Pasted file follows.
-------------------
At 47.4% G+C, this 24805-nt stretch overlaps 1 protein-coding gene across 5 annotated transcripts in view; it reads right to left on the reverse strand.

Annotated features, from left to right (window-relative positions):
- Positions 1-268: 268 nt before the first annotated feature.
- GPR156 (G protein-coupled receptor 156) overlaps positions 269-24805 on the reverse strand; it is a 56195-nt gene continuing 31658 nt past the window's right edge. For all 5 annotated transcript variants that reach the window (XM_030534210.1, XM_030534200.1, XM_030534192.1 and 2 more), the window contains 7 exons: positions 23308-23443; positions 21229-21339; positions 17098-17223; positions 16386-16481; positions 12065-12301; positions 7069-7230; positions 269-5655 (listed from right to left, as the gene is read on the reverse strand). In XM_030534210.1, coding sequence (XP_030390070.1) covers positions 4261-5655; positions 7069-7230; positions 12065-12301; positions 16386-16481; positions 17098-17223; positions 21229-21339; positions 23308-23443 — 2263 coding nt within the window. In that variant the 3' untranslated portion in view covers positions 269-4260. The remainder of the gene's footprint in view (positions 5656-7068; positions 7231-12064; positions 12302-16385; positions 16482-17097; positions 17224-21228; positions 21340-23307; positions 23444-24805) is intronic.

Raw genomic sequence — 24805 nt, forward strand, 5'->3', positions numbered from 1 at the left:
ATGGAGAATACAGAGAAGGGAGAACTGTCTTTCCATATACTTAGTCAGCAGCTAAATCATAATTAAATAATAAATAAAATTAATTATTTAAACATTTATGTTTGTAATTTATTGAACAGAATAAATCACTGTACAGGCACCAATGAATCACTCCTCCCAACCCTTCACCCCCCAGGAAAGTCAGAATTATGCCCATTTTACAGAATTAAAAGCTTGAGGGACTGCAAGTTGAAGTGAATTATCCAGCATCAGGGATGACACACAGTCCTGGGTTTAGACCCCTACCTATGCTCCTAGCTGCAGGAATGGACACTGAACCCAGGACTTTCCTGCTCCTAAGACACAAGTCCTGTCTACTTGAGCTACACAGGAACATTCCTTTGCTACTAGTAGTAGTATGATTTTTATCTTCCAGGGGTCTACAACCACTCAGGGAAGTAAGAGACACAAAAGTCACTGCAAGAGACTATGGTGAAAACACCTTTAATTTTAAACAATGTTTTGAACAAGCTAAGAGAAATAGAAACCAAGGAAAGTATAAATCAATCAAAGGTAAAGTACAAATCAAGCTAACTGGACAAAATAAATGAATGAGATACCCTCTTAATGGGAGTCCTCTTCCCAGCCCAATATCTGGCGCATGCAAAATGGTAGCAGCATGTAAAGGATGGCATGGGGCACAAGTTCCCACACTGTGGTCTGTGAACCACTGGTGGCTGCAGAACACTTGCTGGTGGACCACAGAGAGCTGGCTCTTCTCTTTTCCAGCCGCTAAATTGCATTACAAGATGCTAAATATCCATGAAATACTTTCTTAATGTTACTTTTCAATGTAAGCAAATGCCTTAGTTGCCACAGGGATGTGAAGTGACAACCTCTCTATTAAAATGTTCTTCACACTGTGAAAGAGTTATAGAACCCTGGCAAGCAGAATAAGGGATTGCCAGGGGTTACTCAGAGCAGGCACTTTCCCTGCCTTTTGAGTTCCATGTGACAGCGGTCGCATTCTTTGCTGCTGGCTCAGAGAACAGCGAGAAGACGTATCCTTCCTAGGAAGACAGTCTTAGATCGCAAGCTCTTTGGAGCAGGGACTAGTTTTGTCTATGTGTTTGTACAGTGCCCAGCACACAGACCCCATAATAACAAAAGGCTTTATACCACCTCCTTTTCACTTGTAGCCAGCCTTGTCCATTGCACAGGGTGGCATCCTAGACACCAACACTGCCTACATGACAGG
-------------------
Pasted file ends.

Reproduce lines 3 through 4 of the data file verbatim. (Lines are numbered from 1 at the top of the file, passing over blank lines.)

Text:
- Positions 1-268: 268 nt before the first annotated feature.
- GPR156 (G protein-coupled receptor 156) overlaps positions 269-24805 on the reverse strand; it is a 56195-nt gene continuing 31658 nt past the window's right edge. For all 5 annotated transcript variants that reach the window (XM_030534210.1, XM_030534200.1, XM_030534192.1 and 2 more), the window contains 7 exons: positions 23308-23443; positions 21229-21339; positions 17098-17223; positions 16386-16481; positions 12065-12301; positions 7069-7230; positions 269-5655 (listed from right to left, as the gene is read on the reverse strand). In XM_030534210.1, coding sequence (XP_030390070.1) covers positions 4261-5655; positions 7069-7230; positions 12065-12301; positions 16386-16481; positions 17098-17223; positions 21229-21339; positions 23308-23443 — 2263 coding nt within the window. In that variant the 3' untranslated portion in view covers positions 269-4260. The remainder of the gene's footprint in view (positions 5656-7068; positions 7231-12064; positions 12302-16385; positions 16482-17097; positions 17224-21228; positions 21340-23307; positions 23444-24805) is intronic.